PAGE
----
20140416_112632With winter officially over and the onset of Spring, everyone naturally turns to fresh, light, and airy trends. Clothing takes on hues of light pastels and airy designs, homes become lighter following dreaded bouts of extensive cleaning, and food menus turn to the flavors of seasonal fresh fruits like the recently harvested lemon. With spring also comes the rush to reach goal weights set back around new years before summer bikini season starts. What dessert could possibly fit the requirements of all these springtime cliches??? Enter now the Lemon-Poppy Seed Angel Food Cake.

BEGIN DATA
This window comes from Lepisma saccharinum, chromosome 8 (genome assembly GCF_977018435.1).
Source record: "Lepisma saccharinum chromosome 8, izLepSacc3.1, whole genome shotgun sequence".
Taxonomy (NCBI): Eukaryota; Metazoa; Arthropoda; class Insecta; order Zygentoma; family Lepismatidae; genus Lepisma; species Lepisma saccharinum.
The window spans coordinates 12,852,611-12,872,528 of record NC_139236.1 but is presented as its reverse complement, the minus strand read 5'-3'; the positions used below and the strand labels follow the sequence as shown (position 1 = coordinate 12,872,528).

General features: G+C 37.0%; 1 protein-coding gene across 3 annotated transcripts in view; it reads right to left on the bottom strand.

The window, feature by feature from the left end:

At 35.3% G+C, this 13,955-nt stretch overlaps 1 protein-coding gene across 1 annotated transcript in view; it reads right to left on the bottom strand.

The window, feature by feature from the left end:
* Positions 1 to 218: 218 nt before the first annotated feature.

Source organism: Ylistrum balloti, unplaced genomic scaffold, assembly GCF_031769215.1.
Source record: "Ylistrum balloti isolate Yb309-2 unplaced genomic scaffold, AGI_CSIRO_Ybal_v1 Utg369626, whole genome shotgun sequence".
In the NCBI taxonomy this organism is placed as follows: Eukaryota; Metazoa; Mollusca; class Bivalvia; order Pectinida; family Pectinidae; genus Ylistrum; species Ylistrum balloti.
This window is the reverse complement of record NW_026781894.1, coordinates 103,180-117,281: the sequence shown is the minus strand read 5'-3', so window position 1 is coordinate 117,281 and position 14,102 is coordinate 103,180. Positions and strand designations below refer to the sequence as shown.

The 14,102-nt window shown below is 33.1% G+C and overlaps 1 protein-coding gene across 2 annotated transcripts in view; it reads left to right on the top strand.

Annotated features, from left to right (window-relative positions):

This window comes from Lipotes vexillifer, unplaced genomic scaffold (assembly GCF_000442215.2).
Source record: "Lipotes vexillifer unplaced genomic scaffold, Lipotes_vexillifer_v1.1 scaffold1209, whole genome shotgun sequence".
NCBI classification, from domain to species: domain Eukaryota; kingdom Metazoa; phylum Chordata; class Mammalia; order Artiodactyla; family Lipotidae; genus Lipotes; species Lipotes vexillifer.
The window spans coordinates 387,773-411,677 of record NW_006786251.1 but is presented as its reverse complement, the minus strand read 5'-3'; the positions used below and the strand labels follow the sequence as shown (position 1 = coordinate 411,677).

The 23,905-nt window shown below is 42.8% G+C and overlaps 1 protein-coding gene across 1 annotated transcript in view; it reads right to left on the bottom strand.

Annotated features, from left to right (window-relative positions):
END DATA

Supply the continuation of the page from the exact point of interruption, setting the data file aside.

20140416_111551Unlike other cakes, angel food cake uses absolutely no butter or oil, not even to grease the pan. It is very light and airy with a bit of sponge at first bite. Perhaps the best cake to eat on a diet. This cake also does not use baking soda or baking powder…. but how does it get its statuesque height??? EGG WHITES… and a whole lot of them I must add. In fact this cake has a very short ingredient list. But do not be deceived by the apparent simplicity. With simplicity comes more stress to the smallest of details. That flour you didn’t think you needed to sift will lend you a dense, squat cake. Or that little microscopic speck of egg yolk that slipped into the whites while you were separating them will forever prevent you from reaching proper peaks. Without gentle care this majestically tall, snowy-white cake can turn dense, wet, and depressing. You don’t want to serve a depressing cake reminescent to the blah winter blues to a crowd of cheery guests at an Easter party.